Hazrat Mirza Ghulam Ahmad (as), The Promised Messiah & Imam Mahdi
The Promised Messiah (as) wrote over 80 books in Arabic, Urdu, and Persian. Excerpts of his collected works have been translated into English and organised by topic. The Review of Religions is pleased to present these excerpts as part of a monthly feature. Here, the Promised Messiah (as) describes the special characteristics of the Arabic language and expounds upon two aspects of the mercy of God. Extracts from The Essence of Islam, Vol. II, 11-25. This is the second part of a multi-part series.
Special Characteristics of Arabic
There are five special characteristics of Arabic, which prove conclusively that Arabic is a revealed language, which we shall expound in detail in their proper places. These are:
First Characteristic: Arabic has a perfect pattern of roots, which is suited to human needs. Other languages lack this pattern.
Second Characteristic: The names of God, and of heavenly bodies, vegetables, animals, solids, and human limbs in Arabic comprise great wisdom. Other languages cannot compete with Arabic in this respect.
Third Characteristic: The Arabic system of elementary words is perfect, and comprises all nouns and verbs of the same roots, and illustrates their mutual relationship by arranging them in a wise pattern. This characteristic is not found in other languages in the same perfect degree.
Fourth Characteristic: In Arabic idiom a few words comprise extensive meanings. Arabic conveys extensive connotations through the use of the definite article and vowel points and sequence, for which purpose other languages have to employ several phrases and sentences.
Fifth Characteristic: Arabic possesses such roots and idioms as furnish a perfect means for the expression of the most subtle of human thoughts and reflections.
As we have undertaken to prove and illustrate all these special characteristics of Arabic, it is necessary that we should do so in Arabic, thereby furnishing illustrations of all of them in that language, so that we might require anyone, who may claim another language to be revealed and the mother of tongues, to illustrate these characteristics in the same way… If we should be proved false in our claim that Arabic possesses those five characteristics to a special degree, and any scholar of Sanskrit or any other language should succeed in proving that their language partakes of these characteristics to the same or even to a greater degree than Arabic, then we make a firm and definite promise that we shall immediately pay him five thousand rupees…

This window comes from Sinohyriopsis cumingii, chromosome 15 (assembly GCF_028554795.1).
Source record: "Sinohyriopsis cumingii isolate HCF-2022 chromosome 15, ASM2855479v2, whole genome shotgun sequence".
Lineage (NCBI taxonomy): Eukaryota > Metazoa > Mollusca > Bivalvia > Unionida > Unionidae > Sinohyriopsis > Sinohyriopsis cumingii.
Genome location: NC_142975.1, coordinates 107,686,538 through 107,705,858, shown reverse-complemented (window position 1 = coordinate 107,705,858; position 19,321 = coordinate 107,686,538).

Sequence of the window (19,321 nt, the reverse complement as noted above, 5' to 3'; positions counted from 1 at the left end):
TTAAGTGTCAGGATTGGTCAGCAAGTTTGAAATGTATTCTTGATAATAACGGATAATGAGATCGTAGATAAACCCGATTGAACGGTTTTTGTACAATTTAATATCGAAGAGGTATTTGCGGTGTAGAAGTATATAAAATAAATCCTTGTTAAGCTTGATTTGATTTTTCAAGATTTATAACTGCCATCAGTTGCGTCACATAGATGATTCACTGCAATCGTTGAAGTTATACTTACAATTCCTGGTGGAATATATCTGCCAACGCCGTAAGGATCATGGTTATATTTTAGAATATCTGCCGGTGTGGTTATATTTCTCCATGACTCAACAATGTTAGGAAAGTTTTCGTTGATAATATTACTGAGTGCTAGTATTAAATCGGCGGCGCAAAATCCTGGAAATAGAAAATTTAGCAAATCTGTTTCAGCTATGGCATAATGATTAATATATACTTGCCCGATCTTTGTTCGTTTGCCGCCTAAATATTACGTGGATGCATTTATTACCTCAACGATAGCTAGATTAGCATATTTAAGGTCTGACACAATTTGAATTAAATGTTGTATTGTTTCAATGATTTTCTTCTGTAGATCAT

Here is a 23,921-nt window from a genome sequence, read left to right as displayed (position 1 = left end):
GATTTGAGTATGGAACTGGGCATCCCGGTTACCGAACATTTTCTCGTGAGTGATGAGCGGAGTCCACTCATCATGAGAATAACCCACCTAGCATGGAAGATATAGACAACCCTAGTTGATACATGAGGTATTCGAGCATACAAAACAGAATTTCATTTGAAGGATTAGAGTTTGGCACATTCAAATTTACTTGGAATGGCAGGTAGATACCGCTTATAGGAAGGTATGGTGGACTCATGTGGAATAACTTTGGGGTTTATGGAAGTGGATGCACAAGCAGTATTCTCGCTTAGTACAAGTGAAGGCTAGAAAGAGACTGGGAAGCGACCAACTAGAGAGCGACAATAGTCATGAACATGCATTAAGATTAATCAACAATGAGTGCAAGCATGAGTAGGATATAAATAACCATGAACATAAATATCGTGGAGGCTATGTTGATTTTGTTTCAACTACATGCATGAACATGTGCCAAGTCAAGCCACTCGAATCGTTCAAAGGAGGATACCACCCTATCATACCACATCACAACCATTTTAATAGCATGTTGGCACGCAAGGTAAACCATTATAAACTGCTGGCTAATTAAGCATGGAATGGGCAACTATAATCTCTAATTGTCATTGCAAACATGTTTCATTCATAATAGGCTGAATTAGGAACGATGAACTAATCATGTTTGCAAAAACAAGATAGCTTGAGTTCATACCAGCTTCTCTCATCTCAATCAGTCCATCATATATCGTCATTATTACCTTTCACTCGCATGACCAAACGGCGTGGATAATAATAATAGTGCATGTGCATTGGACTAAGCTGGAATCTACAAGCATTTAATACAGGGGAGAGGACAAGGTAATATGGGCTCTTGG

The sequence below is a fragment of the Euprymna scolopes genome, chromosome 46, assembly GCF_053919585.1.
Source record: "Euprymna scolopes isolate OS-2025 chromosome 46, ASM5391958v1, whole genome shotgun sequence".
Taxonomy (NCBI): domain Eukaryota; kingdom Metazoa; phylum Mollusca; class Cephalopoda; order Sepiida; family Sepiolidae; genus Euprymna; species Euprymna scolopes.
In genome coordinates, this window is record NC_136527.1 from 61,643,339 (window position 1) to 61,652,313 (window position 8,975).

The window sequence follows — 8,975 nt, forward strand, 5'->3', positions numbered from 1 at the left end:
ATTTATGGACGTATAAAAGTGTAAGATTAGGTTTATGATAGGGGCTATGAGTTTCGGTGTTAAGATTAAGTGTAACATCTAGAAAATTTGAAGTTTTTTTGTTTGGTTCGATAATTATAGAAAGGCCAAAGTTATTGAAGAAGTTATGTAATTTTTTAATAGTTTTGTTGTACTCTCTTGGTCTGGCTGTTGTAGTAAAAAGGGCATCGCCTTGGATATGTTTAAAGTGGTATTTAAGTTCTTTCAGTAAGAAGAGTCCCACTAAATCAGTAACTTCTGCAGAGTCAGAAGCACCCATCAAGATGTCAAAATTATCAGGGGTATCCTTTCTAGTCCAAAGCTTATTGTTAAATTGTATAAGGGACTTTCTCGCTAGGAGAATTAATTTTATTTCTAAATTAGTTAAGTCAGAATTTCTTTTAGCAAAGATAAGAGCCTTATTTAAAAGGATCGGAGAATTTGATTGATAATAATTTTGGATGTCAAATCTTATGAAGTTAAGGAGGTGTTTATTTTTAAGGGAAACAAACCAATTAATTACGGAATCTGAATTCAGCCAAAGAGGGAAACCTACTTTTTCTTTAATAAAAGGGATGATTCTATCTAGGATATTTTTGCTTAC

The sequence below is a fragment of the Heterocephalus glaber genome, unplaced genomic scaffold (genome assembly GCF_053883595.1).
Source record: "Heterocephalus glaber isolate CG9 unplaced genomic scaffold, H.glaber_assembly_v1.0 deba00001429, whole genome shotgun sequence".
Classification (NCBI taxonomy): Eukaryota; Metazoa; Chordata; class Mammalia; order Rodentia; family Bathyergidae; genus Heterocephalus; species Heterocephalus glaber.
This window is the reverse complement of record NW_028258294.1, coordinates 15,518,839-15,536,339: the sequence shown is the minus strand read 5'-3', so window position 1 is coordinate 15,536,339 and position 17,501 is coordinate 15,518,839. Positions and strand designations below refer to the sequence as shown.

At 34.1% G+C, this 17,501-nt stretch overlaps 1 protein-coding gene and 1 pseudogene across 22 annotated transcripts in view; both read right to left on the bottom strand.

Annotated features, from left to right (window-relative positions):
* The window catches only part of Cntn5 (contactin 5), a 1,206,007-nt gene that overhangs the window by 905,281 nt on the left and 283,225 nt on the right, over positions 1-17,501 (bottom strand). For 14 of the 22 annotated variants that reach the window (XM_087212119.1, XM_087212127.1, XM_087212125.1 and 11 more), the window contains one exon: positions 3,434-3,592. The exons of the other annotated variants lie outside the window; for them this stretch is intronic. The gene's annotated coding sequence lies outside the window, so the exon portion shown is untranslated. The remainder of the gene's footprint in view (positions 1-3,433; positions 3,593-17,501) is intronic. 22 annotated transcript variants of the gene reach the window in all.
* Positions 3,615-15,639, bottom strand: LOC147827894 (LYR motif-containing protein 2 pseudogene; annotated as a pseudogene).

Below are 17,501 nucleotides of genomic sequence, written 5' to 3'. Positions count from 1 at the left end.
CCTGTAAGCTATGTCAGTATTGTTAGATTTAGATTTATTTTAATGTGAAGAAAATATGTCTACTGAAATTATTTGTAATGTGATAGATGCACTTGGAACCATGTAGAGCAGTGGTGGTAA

What we demand from the advocates of other languages is that they should prove that their respective languages possess the qualities that we have established in the case of Arabic. For instance, it is indispensable that a language, which is described as revealed and the mother of tongues should comprise a full stock of roots, for the purpose of transmuting human thinking into words in such a manner that when a person should desire to make a detailed exposition of a subject, for instance, of the unity of God, or polytheism, or the obligations due to God, or the rights of man, or religious doctrines and the reasoning supporting them, or love and human intercourse, or rancour and hatred, or the praise and glory of God and His holy names, or the refutation of false religions, or stories and biographies, or commandments and penalties, or the hereafter, or commerce and agriculture and employment, or astrology or astronomy, or physics, medicine, or logic, etc., the roots of the language should be capable of helping him in such a way that there should be available a root against every idea that may arise in his mind. This is necessary so that it may be established that the Perfect Being Who created man and his ideas also created from the very beginning roots for the expression of those ideas. Our sense of justice would compel us to acknowledge that if this characteristic is found in a language – that it comprises in itself a beautiful pattern of roots corresponding to the natural structure of human ideas, and is capable of illustrating in words every subtle distinction between acts, and its roots are adequate to fill all the needs of ideas – then that language is, without a doubt, a revealed language, inasmuch as it can only be the act of God Almighty that, having invested man with the capacity of expressing a complex diversity of ideas, he should have been supplied with a stock of verbal roots corresponding to his ideas, so that the word and the work of God Almighty should correspond to each other at the same level. However, to possess the quality of utilising roots in particular formations in the expression of ideas is not the speciality of any particular language. Many languages suffer from the defect that they are compelled to employ compounds in place of elementary words, which shows that those compounds were formed at the time of need by those who used those languages for the conveyance of their ideas. Therefore, the language that is secure against such deficiencies, possesses the capacity of filling its needs with its roots and elementary words, and is capable of matching its words to the works of God Almighty – that is to say, to the upsurge of ideas at their proper level – would doubtless deserve to be called a revealed language in accord with divine nature, on account of its extraordinarily high level and its possession of a speciality which is not shared by other languages. Honesty would require the affirmation that the language that is characterised by the high rank that it had issued from the mouth of God Almighty, possesses extraordinary qualities, and is the mother of tongues, is the only language which truly deserved that the highest and the most perfect revelation should be clothed in it. Other revelations are only branches of this revelation as other languages are branches of this language. Therefore, we shall at a later stage expound that the Holy Qur’an alone comprises the true, complete and perfect revelation that was to be sent to the world. We shall also develop the thesis that, by acknowledging Arabic as a revealed language and the mother of tongues, not only must we acknowledge that the Holy Qur’an is the word of God, but we have also to acknowledge that it is the Qur’an alone which is the complete, perfect and true revelation which should be designated Khatam-ul-Kutub [the Seal of the Books]. We will now proceed with the Arabic part of this book to demonstrate the system of roots and other qualities.